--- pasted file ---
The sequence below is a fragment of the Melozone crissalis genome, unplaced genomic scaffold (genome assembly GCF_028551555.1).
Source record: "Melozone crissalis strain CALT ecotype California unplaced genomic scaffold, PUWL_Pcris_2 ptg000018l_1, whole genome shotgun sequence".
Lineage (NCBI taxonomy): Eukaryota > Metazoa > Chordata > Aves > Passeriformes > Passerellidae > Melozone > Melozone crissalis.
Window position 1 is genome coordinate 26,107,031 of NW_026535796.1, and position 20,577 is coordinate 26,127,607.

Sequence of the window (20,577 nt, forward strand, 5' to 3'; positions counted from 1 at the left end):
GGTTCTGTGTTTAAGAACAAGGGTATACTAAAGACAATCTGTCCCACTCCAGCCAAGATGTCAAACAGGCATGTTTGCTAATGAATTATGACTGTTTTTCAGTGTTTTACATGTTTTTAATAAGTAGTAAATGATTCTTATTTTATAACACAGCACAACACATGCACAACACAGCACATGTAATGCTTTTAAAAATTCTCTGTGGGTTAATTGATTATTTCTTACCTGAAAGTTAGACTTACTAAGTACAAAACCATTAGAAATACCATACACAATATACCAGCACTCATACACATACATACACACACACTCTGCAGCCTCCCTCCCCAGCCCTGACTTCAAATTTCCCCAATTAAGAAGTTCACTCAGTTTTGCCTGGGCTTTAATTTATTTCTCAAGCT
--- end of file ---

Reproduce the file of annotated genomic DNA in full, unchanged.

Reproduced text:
The sequence below is a fragment of the Melozone crissalis genome, unplaced genomic scaffold (genome assembly GCF_028551555.1).
Source record: "Melozone crissalis strain CALT ecotype California unplaced genomic scaffold, PUWL_Pcris_2 ptg000018l_1, whole genome shotgun sequence".
Lineage (NCBI taxonomy): Eukaryota > Metazoa > Chordata > Aves > Passeriformes > Passerellidae > Melozone > Melozone crissalis.
Window position 1 is genome coordinate 26,107,031 of NW_026535796.1, and position 20,577 is coordinate 26,127,607.

Sequence of the window (20,577 nt, forward strand, 5' to 3'; positions counted from 1 at the left end):
GGTTCTGTGTTTAAGAACAAGGGTATACTAAAGACAATCTGTCCCACTCCAGCCAAGATGTCAAACAGGCATGTTTGCTAATGAATTATGACTGTTTTTCAGTGTTTTACATGTTTTTAATAAGTAGTAAATGATTCTTATTTTATAACACAGCACAACACATGCACAACACAGCACATGTAATGCTTTTAAAAATTCTCTGTGGGTTAATTGATTATTTCTTACCTGAAAGTTAGACTTACTAAGTACAAAACCATTAGAAATACCATACACAATATACCAGCACTCATACACATACATACACACACACTCTGCAGCCTCCCTCCCCAGCCCTGACTTCAAATTTCCCCAATTAAGAAGTTCACTCAGTTTTGCCTGGGCTTTAATTTATTTCTCAAGCT